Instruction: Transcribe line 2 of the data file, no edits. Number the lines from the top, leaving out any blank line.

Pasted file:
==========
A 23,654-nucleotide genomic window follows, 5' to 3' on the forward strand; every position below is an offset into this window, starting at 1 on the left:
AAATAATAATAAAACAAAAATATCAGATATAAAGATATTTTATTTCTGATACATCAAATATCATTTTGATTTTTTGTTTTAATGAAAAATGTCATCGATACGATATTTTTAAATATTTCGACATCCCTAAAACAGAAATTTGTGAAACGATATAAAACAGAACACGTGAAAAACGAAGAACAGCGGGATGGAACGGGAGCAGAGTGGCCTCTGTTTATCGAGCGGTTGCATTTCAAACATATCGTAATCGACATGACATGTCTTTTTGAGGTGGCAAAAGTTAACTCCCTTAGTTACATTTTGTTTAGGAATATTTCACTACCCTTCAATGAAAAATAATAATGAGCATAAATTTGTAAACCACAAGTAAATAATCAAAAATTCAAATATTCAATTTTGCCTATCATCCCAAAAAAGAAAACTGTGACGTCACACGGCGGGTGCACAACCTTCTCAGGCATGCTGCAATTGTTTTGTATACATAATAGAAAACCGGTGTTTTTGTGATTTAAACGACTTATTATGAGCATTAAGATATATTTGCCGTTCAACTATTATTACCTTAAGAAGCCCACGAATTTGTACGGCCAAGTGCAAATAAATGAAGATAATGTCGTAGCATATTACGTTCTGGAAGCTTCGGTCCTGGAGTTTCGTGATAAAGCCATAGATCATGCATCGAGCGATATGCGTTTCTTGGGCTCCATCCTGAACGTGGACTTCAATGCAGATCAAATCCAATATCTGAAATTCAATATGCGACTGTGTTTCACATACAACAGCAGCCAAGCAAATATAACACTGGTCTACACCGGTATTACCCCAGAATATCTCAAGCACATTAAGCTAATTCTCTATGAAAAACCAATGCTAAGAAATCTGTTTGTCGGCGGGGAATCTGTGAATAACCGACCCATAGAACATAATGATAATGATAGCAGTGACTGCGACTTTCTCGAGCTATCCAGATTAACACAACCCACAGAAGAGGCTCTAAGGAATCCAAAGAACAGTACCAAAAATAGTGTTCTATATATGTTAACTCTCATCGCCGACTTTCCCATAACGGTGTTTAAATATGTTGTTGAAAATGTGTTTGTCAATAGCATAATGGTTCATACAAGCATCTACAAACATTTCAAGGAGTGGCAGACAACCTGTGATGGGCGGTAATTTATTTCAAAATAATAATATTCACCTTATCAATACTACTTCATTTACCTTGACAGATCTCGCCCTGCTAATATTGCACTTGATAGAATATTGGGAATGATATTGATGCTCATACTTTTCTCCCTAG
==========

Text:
AAATAATAATAAAACAAAAATATCAGATATAAAGATATTTTATTTCTGATACATCAAATATCATTTTGATTTTTTGTTTTAATGAAAAATGTCATCGATACGATATTTTTAAATATTTCGACATCCCTAAAACAGAAATTTGTGAAACGATATAAAACAGAACACGTGAAAAACGAAGAACAGCGGGATGGAACGGGAGCAGAGTGGCCTCTGTTTATCGAGCGGTTGCATTTCAAACATATCGTAATCGACATGACATGTCTTTTTGAGGTGGCAAAAGTTAACTCCCTTAGTTACATTTTGTTTAGGAATATTTCACTACCCTTCAATGAAAAATAATAATGAGCATAAATTTGTAAACCACAAGTAAATAATCAAAAATTCAAATATTCAATTTTGCCTATCATCCCAAAAAAGAAAACTGTGACGTCACACGGCGGGTGCACAACCTTCTCAGGCATGCTGCAATTGTTTTGTATACATAATAGAAAACCGGTGTTTTTGTGATTTAAACGACTTATTATGAGCATTAAGATATATTTGCCGTTCAACTATTATTACCTTAAGAAGCCCACGAATTTGTACGGCCAAGTGCAAATAAATGAAGATAATGTCGTAGCATATTACGTTCTGGAAGCTTCGGTCCTGGAGTTTCGTGATAAAGCCATAGATCATGCATCGAGCGATATGCGTTTCTTGGGCTCCATCCTGAACGTGGACTTCAATGCAGATCAAATCCAATATCTGAAATTCAATATGCGACTGTGTTTCACATACAACAGCAGCCAAGCAAATATAACACTGGTCTACACCGGTATTACCCCAGAATATCTCAAGCACATTAAGCTAATTCTCTATGAAAAACCAATGCTAAGAAATCTGTTTGTCGGCGGGGAATCTGTGAATAACCGACCCATAGAACATAATGATAATGATAGCAGTGACTGCGACTTTCTCGAGCTATCCAGATTAACACAACCCACAGAAGAGGCTCTAAGGAATCCAAAGAACAGTACCAAAAATAGTGTTCTATATATGTTAACTCTCATCGCCGACTTTCCCATAACGGTGTTTAAATATGTTGTTGAAAATGTGTTTGTCAATAGCATAATGGTTCATACAAGCATCTACAAACATTTCAAGGAGTGGCAGACAACCTGTGATGGGCGGTAATTTATTTCAAAATAATAATATTCACCTTATCAATACTACTTCATTTACCTTGACAGATCTCGCCCTGCTAATATTGCACTTGATAGAATATTGGGAATGATATTGATGCTCATACTTTTCTCCCTAG